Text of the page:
It is reported that an altercation broke out at a bar in New Jersey. The fight spilled into the street, and multiple gunshots were fired. Three people died, and numerous other people suffered injuries. During their investigation, the police identified the defendant as the individual who fired the shots. He was charged with multiple crimes, including kidnapping, first-degree murder, and aggravated assault.

Allegedly, during the trial, evidence was presented that after the incident, the defendant went to Florida, despite previously having no plans to do so. The trial court set forth a jury charge regarding flight as consciousness of guilt, and the defendant did not object to the substance of the charge at trial. He was convicted of many of the charges and sentenced to ninety-nine years in prison. He then appealed, arguing in part that the jury charge improperly shifted the burden of proof from the State onto him.

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In criminal trials, the judge will offer instructions or charges to the jurors, explaining things such as the elements of the charged offenses and providing directives on how the evidence should be evaluated. Thus, if a judge improperly instructs a jury, a defendant may be unjustly convicted, and the improper instruction may provide a basis for an appeal. Recently, in a New Jersey case in which the defendant was charged with aggravated assault, an appellate court discussed the evaluation of jury charges, ultimately determining the trial court properly instructed the jury. If you are charged with a violent crime such as assault, it is critical to retain a knowledgeable New Jersey criminal defense attorney to help you offer a compelling defense.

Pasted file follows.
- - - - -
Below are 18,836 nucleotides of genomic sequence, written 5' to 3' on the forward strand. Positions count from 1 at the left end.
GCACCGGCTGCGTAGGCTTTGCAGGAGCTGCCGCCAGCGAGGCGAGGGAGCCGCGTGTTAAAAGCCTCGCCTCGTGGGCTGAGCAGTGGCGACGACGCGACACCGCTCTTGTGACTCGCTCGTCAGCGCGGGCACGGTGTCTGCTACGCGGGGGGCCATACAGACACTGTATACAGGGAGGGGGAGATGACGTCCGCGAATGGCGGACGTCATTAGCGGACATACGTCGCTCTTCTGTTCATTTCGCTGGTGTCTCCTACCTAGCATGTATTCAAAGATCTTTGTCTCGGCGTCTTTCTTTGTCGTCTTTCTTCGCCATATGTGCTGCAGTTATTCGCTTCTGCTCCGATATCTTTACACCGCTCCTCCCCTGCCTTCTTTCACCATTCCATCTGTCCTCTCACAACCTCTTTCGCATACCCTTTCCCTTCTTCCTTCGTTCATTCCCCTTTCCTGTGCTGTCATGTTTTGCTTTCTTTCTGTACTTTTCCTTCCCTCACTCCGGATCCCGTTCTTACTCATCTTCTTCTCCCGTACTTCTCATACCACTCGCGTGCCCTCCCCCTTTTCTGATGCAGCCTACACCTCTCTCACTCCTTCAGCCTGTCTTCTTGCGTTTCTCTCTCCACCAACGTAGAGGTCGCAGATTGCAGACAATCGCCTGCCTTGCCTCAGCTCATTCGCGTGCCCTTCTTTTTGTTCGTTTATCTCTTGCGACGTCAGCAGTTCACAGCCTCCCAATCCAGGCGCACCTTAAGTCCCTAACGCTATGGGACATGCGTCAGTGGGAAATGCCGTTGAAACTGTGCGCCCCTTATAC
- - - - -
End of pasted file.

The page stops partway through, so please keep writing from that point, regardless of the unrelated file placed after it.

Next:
Facts of the Case

It is reported that the defendant physically attacked a man who was working in the salon of his ex-girlfriend. The girlfriend fled the salon, after which the defendant followed her, allowing the victim to escape. When the defendant realized both the victim and his ex-girlfriend were gone, he fled from the scene in a white van. He was subsequently charged with aggravated assault and making terroristic threats. Following a trial, he was found guilty of aggravated assault. He appealed, arguing in part that the trial judge erred in providing the jury with a flight charge.

Evaluating Jury Charges

Under New Jersey law, when a defendant argues a jury charge was erroneous, the charge must be reviewed as a whole. As a person’s freedom is at stake, proper charges are critical to a fair trial, and erroneous charges on material issues are presumed to constitute reversible errors. If a defendant’s attorney fails to object to a charge, though, it is reviewed for plain error.